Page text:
It was obvious he thought he was going to be in trouble, because he kept saying he couldn’t remember anything about it, even though he had just told his Mam all about it. After spending a few minutes sat on the step to remember what had happened, he came back in and explained the story of his big wrestling match. There’s this kid at his school who has been bullying him since before the pandemic. He claims to be our boy’s friend, then when the teachers aren’t around, he is mean to him in a variety of ways, for going on fifteen months now. We’ve tried encouraging the lad to stand up for himself, we’ve tried getting the teachers involved, we’ve supported him in every way we can, but the problem is that our lad wants to be the bully’s friend, and he doesn’t understand why the bully acts so duplicitously towards him. Well, for whatever reason, Monday was the day he stood up for himself. The bully started on our lad again, but this time, our lad stood up for himself, and said if the bully was going to be like this, they were going to have a wrestling match. Then, from the sounds of it, after a mild bout of seven-year-old fisticuffs, our lad put the bully in some form of armbar until the little shit said he’d stop being mean and our lad had won. Then, when the bully said he’d get our lad tomorrow, and he’d have his friend helping him, one of our lad’s friends came over and said that it’ll be two-on-two, because he was going to be on our lad’s team.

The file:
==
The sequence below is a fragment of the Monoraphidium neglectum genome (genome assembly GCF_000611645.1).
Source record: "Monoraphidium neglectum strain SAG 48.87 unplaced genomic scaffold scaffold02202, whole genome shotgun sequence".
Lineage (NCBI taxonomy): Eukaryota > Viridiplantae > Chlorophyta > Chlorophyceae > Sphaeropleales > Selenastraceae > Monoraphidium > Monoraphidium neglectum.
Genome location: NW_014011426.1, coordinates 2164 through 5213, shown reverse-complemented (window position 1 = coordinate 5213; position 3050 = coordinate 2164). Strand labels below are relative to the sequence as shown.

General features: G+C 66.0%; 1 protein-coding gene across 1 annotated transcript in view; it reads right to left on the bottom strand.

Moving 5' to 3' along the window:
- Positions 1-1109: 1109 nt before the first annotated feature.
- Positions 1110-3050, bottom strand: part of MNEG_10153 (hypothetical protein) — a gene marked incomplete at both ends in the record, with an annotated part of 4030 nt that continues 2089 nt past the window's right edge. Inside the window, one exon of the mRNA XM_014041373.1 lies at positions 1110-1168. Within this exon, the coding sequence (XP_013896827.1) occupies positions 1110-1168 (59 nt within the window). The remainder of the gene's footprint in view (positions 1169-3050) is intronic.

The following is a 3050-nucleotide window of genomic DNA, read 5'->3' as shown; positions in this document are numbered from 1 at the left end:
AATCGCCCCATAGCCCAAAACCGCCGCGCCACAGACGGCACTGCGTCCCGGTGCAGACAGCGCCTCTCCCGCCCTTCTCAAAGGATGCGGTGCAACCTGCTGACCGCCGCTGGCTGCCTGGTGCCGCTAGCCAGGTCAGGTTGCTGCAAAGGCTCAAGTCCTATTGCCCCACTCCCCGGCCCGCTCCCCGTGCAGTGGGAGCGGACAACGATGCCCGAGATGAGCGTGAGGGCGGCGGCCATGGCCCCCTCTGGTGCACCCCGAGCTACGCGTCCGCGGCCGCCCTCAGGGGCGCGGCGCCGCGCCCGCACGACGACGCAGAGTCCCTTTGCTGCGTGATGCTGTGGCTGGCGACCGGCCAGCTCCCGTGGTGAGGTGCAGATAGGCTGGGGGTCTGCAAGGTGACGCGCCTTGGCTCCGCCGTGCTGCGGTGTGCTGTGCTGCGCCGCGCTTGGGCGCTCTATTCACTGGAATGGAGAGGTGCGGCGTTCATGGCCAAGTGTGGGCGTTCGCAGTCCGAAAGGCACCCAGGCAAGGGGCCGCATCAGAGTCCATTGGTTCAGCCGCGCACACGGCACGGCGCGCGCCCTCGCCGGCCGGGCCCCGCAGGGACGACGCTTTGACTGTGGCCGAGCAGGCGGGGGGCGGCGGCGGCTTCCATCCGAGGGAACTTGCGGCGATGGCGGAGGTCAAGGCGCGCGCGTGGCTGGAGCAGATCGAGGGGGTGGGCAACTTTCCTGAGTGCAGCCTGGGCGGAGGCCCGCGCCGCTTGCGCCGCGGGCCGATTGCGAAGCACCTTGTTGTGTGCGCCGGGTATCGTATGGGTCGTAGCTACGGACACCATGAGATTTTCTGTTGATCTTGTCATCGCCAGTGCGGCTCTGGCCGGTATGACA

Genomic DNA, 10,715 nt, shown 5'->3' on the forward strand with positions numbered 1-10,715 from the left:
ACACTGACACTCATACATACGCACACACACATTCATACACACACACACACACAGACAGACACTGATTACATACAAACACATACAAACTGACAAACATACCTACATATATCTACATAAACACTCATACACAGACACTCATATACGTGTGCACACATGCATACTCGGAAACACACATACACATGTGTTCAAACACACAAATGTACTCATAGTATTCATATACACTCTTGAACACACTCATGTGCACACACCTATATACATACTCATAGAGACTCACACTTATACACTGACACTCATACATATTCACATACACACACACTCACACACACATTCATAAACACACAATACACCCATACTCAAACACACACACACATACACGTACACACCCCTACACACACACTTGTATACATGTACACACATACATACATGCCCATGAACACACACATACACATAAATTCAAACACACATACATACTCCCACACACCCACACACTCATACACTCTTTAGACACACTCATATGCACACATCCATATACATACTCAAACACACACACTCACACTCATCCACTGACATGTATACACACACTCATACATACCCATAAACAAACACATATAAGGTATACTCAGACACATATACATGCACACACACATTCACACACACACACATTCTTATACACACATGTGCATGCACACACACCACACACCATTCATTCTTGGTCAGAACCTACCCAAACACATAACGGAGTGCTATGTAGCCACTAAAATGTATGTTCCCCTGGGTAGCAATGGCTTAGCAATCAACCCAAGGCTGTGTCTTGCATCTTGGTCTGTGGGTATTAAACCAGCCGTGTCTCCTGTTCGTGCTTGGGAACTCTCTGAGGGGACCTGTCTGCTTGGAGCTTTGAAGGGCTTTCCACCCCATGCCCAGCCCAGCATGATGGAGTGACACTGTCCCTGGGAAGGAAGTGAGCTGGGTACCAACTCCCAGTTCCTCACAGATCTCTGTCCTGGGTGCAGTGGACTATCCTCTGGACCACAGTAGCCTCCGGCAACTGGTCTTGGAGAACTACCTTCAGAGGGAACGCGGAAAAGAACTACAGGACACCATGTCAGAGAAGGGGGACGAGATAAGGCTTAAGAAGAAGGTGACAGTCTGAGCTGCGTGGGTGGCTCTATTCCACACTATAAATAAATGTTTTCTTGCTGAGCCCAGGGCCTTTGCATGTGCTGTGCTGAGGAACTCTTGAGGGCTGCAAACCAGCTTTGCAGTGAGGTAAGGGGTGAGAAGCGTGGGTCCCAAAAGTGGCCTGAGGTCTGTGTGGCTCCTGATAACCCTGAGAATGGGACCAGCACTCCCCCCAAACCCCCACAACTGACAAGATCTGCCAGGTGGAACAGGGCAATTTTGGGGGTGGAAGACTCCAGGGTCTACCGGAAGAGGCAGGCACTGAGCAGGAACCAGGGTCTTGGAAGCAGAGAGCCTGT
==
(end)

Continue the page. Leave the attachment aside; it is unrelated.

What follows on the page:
Rather than getting told off, we gave the lad all the praise in the world. He hadn’t struck first, or started anything. He’d tried, for months, to be friends with the bully, being nice to him beyond any reasonable expectation and being treated awfully in return. He had been so scared to stand up for himself, until Monday, when not only did he defend himself, he also had one of his real friends show up and say that the bully won’t be able to gang up on our lad anymore. From months of mistreatment to standing up for himself; it’s been a long journey for the lad. People laugh about wrestling, but watching the wrestling with me is what gave our lad both the confidence to stand up for himself and a framework within which to do so; having seen so many small wrestlers stand up for themselves and prosper against bigger, meaner opponents, our lad was able to see himself in the same way, and was able to finally fight back. It’s no surprise most of his favourite wrestlers – Jungle Boy, Darby Allin and Rey Fenix – are smaller people who stand up for themselves and their friends, and who somehow find a way to succeed against all the odds; these are the wrestlers he sees himself in, and who tell him the stories of how people like him can overcome the bullies. It’s one thing him being told he can by adults, it’s another thing altogether seeing it happen, and getting the opportunity to visualise it. It helped our lad realise he didn’t have to sit there and take it from the bully, that he could defend himself, and we’re so proud of him that he has. We have reinforced that he is not allowed to start trouble, but he knows that, if anyone starts it with him, he can defend himself and we have his back.